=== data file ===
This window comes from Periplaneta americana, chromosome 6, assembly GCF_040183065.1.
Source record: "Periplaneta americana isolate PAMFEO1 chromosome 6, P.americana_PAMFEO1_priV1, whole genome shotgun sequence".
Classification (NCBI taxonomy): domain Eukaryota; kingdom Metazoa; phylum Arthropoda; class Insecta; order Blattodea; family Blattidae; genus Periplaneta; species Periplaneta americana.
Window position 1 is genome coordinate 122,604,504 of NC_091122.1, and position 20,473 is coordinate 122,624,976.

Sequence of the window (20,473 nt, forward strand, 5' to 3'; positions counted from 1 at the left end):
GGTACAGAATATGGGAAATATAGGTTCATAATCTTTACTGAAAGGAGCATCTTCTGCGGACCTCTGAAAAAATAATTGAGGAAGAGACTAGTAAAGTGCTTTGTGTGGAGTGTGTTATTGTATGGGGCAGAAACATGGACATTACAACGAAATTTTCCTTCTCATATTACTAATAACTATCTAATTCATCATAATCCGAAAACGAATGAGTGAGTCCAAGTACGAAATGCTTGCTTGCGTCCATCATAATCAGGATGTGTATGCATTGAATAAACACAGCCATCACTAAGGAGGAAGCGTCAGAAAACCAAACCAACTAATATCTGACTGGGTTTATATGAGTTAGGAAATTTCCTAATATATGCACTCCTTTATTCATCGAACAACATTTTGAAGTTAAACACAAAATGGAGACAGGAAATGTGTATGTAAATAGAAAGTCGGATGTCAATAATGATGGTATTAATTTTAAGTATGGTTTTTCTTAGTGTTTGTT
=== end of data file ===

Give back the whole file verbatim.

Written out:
This window comes from Periplaneta americana, chromosome 6, assembly GCF_040183065.1.
Source record: "Periplaneta americana isolate PAMFEO1 chromosome 6, P.americana_PAMFEO1_priV1, whole genome shotgun sequence".
Classification (NCBI taxonomy): domain Eukaryota; kingdom Metazoa; phylum Arthropoda; class Insecta; order Blattodea; family Blattidae; genus Periplaneta; species Periplaneta americana.
Window position 1 is genome coordinate 122,604,504 of NC_091122.1, and position 20,473 is coordinate 122,624,976.

Sequence of the window (20,473 nt, forward strand, 5' to 3'; positions counted from 1 at the left end):
GGTACAGAATATGGGAAATATAGGTTCATAATCTTTACTGAAAGGAGCATCTTCTGCGGACCTCTGAAAAAATAATTGAGGAAGAGACTAGTAAAGTGCTTTGTGTGGAGTGTGTTATTGTATGGGGCAGAAACATGGACATTACAACGAAATTTTCCTTCTCATATTACTAATAACTATCTAATTCATCATAATCCGAAAACGAATGAGTGAGTCCAAGTACGAAATGCTTGCTTGCGTCCATCATAATCAGGATGTGTATGCATTGAATAAACACAGCCATCACTAAGGAGGAAGCGTCAGAAAACCAAACCAACTAATATCTGACTGGGTTTATATGAGTTAGGAAATTTCCTAATATATGCACTCCTTTATTCATCGAACAACATTTTGAAGTTAAACACAAAATGGAGACAGGAAATGTGTATGTAAATAGAAAGTCGGATGTCAATAATGATGGTATTAATTTTAAGTATGGTTTTTCTTAGTGTTTGTT